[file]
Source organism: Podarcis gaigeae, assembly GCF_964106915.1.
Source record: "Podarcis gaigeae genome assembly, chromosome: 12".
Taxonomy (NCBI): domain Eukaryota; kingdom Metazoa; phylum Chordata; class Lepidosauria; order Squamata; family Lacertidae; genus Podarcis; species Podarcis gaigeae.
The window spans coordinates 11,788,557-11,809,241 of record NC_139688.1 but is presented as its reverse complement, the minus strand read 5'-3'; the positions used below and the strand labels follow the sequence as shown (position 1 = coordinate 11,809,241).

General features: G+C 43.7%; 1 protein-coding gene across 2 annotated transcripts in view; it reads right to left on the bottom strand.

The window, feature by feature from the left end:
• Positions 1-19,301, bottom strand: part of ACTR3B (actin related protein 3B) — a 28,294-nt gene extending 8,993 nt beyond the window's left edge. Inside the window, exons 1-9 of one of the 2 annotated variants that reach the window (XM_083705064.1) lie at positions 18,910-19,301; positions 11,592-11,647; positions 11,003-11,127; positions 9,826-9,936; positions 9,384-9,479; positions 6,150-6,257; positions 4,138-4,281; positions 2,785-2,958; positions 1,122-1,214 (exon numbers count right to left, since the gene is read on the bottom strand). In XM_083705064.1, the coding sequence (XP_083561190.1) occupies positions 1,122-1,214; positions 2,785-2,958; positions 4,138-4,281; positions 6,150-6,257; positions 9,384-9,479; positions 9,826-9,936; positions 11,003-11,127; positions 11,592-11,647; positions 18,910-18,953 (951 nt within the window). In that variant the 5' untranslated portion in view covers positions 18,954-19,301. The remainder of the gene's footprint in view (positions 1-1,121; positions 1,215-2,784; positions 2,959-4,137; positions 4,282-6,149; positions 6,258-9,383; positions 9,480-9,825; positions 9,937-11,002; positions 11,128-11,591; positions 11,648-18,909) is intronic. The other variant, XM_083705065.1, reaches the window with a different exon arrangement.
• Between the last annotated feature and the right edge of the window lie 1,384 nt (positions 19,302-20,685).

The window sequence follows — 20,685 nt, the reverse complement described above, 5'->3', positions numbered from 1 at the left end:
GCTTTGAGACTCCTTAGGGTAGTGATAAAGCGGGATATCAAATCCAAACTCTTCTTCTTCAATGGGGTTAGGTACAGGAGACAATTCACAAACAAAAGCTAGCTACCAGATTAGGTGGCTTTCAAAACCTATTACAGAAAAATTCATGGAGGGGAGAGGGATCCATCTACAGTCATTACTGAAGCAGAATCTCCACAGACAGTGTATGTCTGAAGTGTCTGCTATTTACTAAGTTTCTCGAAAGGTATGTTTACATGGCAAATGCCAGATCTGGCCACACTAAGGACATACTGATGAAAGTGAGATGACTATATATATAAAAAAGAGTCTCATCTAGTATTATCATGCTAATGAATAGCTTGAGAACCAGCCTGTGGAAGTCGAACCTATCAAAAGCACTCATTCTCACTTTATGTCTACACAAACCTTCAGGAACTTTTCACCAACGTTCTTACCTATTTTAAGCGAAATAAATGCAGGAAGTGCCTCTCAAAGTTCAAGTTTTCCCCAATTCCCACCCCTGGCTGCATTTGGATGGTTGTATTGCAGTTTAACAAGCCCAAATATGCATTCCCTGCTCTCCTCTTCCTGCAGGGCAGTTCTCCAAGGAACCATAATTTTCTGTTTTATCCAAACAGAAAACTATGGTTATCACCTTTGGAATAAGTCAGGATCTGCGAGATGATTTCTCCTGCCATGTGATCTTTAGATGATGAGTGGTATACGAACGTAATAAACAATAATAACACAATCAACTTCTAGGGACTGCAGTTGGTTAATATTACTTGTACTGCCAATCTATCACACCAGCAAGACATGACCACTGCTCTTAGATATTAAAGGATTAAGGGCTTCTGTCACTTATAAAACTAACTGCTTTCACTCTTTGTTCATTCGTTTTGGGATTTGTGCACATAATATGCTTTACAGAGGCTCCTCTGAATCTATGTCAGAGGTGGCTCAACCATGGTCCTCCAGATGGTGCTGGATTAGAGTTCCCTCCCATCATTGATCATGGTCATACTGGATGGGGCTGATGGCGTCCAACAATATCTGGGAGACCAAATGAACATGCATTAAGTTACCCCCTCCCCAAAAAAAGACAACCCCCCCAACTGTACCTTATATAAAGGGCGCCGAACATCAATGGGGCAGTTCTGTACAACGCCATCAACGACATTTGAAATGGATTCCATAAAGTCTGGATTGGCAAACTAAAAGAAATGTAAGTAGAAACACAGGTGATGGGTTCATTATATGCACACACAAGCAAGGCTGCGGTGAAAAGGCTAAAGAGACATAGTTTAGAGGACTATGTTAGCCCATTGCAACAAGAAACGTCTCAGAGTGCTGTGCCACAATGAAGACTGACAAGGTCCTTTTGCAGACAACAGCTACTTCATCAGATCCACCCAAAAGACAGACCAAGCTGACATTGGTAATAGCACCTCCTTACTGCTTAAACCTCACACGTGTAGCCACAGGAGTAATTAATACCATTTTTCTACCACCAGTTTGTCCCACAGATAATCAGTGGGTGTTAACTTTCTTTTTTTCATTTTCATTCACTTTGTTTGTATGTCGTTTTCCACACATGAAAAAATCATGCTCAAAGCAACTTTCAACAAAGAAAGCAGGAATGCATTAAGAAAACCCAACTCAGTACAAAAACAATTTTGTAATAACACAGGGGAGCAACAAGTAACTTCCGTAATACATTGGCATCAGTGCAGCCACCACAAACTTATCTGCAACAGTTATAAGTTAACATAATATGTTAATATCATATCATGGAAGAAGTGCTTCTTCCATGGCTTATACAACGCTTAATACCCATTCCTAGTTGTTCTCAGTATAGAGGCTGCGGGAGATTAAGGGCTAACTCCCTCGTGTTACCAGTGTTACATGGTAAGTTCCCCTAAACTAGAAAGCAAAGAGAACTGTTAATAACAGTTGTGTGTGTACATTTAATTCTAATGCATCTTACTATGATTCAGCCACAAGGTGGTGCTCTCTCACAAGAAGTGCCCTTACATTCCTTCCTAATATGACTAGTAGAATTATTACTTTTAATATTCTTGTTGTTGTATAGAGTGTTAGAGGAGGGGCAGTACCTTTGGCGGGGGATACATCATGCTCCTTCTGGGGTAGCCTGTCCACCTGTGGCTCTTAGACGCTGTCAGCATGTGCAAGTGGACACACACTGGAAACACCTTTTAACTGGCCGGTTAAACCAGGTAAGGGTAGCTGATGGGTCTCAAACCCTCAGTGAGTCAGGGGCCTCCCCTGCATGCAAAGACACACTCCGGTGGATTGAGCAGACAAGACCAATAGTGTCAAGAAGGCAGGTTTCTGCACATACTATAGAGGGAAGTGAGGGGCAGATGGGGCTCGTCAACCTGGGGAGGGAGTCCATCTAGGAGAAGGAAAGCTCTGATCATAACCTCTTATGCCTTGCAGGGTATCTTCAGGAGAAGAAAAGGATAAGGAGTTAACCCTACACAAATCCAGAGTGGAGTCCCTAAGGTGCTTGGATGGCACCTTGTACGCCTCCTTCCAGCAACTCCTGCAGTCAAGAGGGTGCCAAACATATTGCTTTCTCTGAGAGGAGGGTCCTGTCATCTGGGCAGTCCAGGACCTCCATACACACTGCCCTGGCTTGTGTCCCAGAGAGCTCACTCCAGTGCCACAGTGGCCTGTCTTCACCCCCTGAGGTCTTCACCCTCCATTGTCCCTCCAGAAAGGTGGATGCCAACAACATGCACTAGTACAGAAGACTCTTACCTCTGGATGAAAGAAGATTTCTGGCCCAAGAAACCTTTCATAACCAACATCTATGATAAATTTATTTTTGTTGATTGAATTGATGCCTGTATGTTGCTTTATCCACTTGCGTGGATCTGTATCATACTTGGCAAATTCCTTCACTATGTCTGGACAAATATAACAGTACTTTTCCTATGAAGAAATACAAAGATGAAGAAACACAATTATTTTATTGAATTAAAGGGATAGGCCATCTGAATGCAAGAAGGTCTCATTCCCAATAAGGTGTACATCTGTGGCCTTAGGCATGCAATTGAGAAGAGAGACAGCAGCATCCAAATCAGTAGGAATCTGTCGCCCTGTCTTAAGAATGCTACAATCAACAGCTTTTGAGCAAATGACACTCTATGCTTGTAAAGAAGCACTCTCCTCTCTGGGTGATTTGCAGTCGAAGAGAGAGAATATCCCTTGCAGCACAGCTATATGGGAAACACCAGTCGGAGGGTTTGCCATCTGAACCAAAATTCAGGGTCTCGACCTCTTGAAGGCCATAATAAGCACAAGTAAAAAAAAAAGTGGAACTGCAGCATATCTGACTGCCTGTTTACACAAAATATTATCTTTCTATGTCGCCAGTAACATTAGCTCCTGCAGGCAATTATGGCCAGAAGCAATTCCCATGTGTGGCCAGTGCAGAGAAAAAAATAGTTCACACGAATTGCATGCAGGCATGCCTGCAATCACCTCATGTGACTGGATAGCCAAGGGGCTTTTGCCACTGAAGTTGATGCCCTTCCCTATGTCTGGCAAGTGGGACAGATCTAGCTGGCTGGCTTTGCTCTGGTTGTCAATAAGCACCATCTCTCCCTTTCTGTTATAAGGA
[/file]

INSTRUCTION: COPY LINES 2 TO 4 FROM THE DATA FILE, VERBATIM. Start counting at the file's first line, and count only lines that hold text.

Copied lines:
Source record: "Podarcis gaigeae genome assembly, chromosome: 12".
Taxonomy (NCBI): domain Eukaryota; kingdom Metazoa; phylum Chordata; class Lepidosauria; order Squamata; family Lacertidae; genus Podarcis; species Podarcis gaigeae.
The window spans coordinates 11,788,557-11,809,241 of record NC_139688.1 but is presented as its reverse complement, the minus strand read 5'-3'; the positions used below and the strand labels follow the sequence as shown (position 1 = coordinate 11,809,241).